# Automatic

As promised, let's talk about automated backups to a remote server.

Let me stress, first of all: the most important characteristics of a sensible backup scheme is that the backup takes place automatically, without any user intervention. Without this automatism, the backup you'd need will be missing since it was never made. That's one of Murphy's laws which is valid strictly!

There's one very elegant and secure way to do just that, which I'll describe in the following. Note that this way is not standardized amongst the various distributions. I trust you to find the culprits and solutions for the specific distribution of interest for you ... the following, however, applies to Mandriva.

First of all, make sure that you have installed OpenSSH. Generate a SSH2-DSA key pair by executing 'ssh-keygen -t dsa' in a terminal. Set a passphrase to protect your private key! Next, issue 'ssh-copy-id server.name.xy' to copy your credentials to the remote server. Follow the instructions.

Next, install keychain as well as one of the ssh-askpass dependencies (personally, I prefer gnome-ssh-askpass). Keychain is a frontend for ssh-agent, which in turn provides a secure way of storing the passphrase of your private key. For doing that, ssh-agent creates a socket in /tmp with restrictive permissions and then checks the connections from ssh. Keychain allows you to have one ssh-agent process per system, rather than per login session. That is, keychain will ask for your ssh passphrase only upon reboot.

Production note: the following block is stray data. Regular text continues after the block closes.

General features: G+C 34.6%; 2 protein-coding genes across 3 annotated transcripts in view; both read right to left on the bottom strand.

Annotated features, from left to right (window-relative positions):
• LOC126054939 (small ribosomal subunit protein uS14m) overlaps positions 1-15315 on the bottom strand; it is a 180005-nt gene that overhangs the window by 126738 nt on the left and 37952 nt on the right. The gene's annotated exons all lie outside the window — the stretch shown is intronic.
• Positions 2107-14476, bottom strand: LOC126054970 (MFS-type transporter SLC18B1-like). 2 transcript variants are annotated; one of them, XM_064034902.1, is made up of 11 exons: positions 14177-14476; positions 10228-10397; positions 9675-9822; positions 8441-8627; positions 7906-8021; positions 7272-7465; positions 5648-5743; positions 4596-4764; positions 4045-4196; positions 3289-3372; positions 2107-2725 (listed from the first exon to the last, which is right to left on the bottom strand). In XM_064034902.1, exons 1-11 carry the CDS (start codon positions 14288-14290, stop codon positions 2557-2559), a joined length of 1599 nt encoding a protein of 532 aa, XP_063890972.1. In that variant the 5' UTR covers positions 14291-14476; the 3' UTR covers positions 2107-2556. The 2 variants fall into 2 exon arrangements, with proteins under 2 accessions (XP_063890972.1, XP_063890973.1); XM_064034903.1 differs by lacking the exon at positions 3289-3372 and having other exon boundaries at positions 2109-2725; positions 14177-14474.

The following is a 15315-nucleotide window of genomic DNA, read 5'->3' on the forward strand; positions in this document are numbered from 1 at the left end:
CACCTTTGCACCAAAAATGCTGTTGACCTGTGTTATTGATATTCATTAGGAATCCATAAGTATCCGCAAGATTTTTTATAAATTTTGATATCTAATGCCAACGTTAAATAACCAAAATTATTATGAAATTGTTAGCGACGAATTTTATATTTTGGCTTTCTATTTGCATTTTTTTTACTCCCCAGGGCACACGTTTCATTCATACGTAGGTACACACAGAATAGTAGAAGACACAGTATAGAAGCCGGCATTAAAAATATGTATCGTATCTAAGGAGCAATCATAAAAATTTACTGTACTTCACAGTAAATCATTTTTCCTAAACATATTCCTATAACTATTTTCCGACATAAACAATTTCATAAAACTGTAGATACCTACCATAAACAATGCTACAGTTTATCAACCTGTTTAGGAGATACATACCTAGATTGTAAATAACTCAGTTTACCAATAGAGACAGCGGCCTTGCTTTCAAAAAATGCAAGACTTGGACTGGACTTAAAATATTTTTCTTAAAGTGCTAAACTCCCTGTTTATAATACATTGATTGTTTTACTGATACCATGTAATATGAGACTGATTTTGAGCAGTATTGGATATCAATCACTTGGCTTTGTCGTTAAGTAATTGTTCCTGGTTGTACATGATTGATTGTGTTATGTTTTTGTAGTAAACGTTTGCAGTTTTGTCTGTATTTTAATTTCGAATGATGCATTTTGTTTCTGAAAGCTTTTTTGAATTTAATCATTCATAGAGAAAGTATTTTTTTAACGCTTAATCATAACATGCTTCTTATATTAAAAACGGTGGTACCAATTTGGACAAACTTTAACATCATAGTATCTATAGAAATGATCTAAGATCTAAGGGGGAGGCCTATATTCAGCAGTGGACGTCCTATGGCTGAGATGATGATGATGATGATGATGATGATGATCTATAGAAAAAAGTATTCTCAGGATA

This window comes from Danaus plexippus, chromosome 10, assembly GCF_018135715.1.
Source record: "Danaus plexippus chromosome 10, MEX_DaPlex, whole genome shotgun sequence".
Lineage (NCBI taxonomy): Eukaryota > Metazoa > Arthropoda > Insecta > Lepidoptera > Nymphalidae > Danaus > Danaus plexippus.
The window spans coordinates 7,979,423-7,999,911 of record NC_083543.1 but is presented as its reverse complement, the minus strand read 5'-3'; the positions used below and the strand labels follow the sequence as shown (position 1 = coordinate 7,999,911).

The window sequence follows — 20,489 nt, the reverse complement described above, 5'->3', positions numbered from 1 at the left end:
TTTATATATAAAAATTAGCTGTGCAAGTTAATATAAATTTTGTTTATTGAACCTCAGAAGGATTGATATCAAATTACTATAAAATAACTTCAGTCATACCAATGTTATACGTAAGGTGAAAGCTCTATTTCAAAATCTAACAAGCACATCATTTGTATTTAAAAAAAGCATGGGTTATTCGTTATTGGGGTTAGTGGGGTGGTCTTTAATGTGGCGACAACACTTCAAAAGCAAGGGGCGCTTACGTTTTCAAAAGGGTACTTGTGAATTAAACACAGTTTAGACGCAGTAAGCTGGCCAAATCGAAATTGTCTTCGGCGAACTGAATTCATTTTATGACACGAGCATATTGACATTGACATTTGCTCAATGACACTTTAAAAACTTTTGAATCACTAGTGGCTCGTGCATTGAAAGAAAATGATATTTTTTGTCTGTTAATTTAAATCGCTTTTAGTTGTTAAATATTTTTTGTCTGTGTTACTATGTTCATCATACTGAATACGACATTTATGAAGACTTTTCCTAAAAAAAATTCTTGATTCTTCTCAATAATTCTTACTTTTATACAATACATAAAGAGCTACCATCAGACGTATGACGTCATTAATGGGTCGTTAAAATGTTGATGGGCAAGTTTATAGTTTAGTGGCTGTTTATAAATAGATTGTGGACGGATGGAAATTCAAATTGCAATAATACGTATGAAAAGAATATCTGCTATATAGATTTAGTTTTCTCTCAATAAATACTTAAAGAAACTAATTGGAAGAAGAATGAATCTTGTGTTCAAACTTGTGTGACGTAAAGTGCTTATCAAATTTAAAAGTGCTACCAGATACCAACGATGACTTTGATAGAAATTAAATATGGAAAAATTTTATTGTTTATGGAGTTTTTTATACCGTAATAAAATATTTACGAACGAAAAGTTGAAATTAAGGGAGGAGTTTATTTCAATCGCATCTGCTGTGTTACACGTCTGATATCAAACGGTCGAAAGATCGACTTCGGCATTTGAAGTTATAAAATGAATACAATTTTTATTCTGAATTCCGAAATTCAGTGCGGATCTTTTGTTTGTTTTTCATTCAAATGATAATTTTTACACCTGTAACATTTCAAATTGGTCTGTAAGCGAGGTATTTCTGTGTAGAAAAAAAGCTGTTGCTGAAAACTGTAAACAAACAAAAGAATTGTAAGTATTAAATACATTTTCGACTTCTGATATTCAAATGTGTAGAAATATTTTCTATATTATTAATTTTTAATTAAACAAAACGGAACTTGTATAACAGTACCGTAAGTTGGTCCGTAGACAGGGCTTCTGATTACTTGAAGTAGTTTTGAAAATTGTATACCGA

Now, just try and reboot. Being asked for your ssh passphrase? Good! Note that keychain also manages gpg-agent.

For automation, we utilize cron. Copy the following two lines:

#Backup
15 11,14,17,20 * * *    source $HOME/.keychain/${HOSTNAME}-sh; \$HOME/bin/backup.rdiff


Save them as 'cronentry' to a temporary location. Open this file with any editor and modify the path to your backup script (which may look just like the backup.rdiff I've shown here). Furthermore, change the time (the first number indicates the minute, the second the hour of a daily backup. The above, for example, means that the backup is processed daily and each three hours between 11.15 AM to 20.15 PM.) Then, execute 'crontab cronentry' in a terminal to create your crontab entry.

That's it. You should now enjoy a fully automatic backup. If you want to change, say, the intervals of your backup scheme, use 'crontab -e'.